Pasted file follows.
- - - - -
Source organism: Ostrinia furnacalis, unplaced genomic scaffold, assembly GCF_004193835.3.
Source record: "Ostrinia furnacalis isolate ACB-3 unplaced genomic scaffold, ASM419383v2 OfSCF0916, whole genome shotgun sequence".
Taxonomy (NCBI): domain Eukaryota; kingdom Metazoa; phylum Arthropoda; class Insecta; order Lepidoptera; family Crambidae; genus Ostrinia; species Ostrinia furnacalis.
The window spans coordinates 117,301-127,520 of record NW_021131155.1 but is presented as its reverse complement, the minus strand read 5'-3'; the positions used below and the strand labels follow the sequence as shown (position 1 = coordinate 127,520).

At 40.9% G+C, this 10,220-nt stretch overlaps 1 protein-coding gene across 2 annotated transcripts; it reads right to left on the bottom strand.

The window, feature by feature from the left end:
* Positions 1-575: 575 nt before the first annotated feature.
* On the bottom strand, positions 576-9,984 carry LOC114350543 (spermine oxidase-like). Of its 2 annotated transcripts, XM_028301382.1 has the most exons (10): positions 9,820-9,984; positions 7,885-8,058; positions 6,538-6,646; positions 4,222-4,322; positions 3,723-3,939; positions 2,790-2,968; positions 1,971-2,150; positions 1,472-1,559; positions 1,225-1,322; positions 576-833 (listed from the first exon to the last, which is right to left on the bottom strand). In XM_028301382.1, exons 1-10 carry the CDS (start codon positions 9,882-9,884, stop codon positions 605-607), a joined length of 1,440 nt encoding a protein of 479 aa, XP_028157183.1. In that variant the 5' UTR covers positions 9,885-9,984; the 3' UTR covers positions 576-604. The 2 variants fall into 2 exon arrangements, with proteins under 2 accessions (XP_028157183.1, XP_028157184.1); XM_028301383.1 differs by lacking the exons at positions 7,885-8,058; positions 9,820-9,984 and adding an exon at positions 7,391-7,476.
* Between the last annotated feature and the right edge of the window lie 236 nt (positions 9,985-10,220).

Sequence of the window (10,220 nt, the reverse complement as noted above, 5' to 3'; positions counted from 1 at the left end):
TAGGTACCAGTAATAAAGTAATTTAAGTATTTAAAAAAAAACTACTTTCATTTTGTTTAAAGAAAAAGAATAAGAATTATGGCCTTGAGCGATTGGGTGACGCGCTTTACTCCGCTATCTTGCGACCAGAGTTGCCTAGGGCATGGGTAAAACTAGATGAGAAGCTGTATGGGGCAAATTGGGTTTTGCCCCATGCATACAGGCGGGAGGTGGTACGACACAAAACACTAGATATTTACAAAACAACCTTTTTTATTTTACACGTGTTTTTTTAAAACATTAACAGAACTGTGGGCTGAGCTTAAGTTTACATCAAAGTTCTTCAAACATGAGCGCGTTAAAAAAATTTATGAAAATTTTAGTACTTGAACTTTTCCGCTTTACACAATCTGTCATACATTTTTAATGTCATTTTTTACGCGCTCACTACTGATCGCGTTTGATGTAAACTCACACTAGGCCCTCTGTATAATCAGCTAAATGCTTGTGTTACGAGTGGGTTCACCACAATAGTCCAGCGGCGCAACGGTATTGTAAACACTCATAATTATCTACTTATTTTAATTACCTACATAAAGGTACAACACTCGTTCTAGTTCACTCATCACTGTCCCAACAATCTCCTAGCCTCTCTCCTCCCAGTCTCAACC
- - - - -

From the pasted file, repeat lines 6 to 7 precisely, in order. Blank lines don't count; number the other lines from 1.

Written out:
The window, feature by feature from the left end:
* Positions 1-575: 575 nt before the first annotated feature.